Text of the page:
Making A Pitch For Energy Efficiency Spending

OTHER PARTS OF THIS ARTICLEPt. 1: Energy Efficiency Projects With New LEED On The HorizonPt. 2: Equipment vs. Operations: Greatest Opportunity for Energy EfficiencyPt. 3: This PagePt. 4: Best No- and Low-Cost Energy Efficiency ProjectsPt. 5: Untapped Potential for Energy Efficiency

With the economy still sluggish, making the case for up-front spending can be a hard sell. What's the best information to arm yourself with before making a pitch to the CFO?

Before you can sell your CFO on where you want to go, you have to first understand where you are.  And an energy audit is the best place to start. The intent of an energy audit is to assess how a building uses energy. I always recommend that you begin by using the framework of an ASHRAE Level 1 Audit (also commonly referred to as a walk-through audit). This type of audit will help you identify a wide range of potential improvements. And to many building owners' surprises, many of these will be no-cost or low-cost improvements. Use this to help create a roadmap for your potential improvements, including scheduling and phasing. Even with this sluggish economy, there is no reason not to take advantage of the low-hanging fruit. Then look at phasing-in improvements as equipment becomes obsolete or is already scheduled for replacement. And use the energy savings to fund future improvements — not everything has to be a capital expenditure.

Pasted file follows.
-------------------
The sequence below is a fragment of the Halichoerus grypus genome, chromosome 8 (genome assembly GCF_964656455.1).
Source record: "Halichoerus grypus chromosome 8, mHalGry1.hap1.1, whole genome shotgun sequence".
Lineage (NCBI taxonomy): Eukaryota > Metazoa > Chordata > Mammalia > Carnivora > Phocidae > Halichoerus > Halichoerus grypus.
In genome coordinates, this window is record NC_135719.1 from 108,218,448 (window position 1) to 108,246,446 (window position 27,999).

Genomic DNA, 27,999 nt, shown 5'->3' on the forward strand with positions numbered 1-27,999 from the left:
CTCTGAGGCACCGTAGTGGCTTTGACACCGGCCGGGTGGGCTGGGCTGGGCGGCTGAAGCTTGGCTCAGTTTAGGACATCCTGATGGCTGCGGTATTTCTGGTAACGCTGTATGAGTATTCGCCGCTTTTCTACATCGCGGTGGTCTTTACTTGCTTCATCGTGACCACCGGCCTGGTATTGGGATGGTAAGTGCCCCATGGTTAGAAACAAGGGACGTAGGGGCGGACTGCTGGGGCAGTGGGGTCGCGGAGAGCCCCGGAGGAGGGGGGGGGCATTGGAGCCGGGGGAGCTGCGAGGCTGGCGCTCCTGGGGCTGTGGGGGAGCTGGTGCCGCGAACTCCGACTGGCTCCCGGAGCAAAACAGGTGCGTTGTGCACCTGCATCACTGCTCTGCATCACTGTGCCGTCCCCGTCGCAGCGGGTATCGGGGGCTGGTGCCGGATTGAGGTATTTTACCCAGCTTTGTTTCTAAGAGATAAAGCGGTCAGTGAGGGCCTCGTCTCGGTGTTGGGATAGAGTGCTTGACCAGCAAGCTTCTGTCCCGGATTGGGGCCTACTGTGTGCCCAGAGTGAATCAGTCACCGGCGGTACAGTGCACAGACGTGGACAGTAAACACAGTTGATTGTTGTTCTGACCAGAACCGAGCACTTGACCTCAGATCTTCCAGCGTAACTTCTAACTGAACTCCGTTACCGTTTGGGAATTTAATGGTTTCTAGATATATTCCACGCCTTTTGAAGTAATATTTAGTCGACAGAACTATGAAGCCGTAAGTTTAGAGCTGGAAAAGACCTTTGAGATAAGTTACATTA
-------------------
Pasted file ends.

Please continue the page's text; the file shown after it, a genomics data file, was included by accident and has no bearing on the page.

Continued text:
Michael Kawecki is the founder and owner of Axiom Sustainable Consulting. He has been a LEED Accredited Professional since 2003, and currently holds the LEED AP BD+C, ID+C, and O+M Credentials. He is one of the founding members of the North Texas Chapter of the USGBC and served as the Chair in 2007. He was also the 2008 Chair of the South Central Regional Council of the USGBC, and became USGBC Faculty in 2011.

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  posted on 4/4/2013   Article Use Policy

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